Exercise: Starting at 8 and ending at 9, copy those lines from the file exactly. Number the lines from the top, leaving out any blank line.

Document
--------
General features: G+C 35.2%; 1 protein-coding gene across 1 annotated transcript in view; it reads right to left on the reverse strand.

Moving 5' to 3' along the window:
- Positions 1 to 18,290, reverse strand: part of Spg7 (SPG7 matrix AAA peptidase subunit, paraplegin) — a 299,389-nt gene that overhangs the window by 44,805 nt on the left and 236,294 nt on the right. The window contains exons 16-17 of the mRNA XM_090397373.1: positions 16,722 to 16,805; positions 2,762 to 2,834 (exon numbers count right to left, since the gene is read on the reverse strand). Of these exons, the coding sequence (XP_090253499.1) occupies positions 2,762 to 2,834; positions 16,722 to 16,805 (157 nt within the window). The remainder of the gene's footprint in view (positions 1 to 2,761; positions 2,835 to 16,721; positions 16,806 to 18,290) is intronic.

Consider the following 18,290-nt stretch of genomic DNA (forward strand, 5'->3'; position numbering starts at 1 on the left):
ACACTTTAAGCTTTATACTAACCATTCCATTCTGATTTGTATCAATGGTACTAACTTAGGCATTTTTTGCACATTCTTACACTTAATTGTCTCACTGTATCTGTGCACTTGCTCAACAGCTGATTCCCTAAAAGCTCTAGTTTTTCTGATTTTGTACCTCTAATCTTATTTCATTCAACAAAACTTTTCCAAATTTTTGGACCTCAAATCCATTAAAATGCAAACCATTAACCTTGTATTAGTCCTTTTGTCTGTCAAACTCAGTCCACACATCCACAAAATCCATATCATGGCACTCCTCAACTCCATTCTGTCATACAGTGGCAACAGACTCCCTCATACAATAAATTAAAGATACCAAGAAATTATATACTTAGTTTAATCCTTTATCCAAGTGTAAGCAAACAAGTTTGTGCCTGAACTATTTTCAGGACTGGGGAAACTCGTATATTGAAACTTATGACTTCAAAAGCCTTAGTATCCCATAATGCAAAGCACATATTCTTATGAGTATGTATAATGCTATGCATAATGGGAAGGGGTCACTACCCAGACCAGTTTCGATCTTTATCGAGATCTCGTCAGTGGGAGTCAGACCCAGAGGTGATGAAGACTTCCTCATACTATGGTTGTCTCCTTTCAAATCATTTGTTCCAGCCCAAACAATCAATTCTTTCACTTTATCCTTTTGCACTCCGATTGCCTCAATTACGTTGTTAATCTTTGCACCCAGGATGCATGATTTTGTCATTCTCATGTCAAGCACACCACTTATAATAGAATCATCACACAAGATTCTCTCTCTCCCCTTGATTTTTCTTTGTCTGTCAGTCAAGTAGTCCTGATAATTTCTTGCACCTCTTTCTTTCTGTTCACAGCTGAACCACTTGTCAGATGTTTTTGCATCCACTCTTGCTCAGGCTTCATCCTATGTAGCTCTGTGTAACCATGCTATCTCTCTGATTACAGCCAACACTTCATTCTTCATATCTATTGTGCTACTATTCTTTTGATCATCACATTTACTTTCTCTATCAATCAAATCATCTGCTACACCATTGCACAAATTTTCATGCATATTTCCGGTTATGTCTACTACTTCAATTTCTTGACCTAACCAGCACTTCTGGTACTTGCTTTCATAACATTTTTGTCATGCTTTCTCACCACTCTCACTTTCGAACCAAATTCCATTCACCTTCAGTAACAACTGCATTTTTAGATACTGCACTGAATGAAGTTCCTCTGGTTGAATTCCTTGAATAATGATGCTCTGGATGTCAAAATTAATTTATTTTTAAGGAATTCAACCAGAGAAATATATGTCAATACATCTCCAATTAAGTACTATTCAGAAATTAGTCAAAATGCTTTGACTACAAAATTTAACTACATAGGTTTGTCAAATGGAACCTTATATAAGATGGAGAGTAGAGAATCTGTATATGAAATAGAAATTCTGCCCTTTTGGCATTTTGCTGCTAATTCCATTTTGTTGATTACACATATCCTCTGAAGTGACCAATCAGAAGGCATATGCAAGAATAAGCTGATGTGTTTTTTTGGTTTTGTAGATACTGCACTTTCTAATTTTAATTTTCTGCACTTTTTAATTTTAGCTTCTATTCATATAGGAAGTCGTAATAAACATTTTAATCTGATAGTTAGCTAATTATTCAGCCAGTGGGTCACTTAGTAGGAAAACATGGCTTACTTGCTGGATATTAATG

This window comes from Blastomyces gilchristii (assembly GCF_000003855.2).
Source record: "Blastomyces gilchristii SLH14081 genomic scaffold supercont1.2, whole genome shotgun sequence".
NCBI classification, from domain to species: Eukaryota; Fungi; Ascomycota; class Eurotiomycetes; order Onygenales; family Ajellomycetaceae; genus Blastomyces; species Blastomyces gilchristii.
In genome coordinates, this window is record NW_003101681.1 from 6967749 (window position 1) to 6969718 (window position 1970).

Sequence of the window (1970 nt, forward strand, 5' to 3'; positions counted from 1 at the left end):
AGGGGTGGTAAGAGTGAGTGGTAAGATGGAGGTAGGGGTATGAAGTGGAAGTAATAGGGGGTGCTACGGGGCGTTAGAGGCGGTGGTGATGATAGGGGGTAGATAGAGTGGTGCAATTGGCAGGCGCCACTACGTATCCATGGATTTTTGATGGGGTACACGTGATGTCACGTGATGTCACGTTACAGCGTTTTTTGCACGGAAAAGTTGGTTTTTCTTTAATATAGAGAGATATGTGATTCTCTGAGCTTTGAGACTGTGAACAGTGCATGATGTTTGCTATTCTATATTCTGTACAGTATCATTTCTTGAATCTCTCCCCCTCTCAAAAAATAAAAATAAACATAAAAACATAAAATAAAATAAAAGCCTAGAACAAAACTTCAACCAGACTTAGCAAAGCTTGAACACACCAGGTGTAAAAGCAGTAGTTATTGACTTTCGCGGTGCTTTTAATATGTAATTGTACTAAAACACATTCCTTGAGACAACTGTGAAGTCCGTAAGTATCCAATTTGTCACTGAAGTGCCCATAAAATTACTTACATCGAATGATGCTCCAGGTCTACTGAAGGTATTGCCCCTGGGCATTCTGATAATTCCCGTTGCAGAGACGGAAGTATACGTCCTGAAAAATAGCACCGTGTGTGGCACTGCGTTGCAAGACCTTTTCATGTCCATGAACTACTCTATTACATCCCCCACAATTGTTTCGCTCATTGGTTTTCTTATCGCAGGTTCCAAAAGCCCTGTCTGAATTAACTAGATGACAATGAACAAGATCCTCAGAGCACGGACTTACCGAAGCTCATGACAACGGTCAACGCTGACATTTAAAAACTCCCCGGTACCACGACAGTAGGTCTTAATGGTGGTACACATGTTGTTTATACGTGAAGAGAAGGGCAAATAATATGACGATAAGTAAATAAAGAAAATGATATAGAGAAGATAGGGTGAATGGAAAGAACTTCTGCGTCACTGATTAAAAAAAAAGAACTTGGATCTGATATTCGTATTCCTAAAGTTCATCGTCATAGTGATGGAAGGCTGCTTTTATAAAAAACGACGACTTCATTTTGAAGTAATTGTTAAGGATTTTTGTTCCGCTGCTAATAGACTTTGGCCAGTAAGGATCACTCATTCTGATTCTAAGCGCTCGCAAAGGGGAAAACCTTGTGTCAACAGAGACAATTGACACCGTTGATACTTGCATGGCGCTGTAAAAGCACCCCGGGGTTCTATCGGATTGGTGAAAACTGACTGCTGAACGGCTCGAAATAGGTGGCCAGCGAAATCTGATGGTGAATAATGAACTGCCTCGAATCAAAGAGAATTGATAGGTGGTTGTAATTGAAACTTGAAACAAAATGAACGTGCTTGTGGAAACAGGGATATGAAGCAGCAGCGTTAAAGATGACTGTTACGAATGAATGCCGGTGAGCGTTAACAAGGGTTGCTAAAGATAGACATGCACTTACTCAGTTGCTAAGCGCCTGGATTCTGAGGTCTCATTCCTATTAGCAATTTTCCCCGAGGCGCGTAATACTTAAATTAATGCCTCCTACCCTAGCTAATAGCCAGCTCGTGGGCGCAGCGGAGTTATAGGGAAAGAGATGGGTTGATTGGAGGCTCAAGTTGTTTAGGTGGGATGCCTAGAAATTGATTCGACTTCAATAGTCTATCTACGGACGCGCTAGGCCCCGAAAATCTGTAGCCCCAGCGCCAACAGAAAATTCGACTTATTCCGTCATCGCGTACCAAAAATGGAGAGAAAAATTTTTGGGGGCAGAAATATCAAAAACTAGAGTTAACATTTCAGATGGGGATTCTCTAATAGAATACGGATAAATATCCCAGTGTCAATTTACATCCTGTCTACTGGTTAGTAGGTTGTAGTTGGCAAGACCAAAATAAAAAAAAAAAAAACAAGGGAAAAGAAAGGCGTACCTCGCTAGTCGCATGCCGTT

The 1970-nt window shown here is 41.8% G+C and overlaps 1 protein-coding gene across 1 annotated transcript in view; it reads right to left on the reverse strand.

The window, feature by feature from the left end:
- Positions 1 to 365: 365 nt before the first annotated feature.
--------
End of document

NCBI classification, from domain to species: Eukaryota; Fungi; Ascomycota; class Eurotiomycetes; order Onygenales; family Ajellomycetaceae; genus Blastomyces; species Blastomyces gilchristii.
In genome coordinates, this window is record NW_003101681.1 from 6967749 (window position 1) to 6969718 (window position 1970).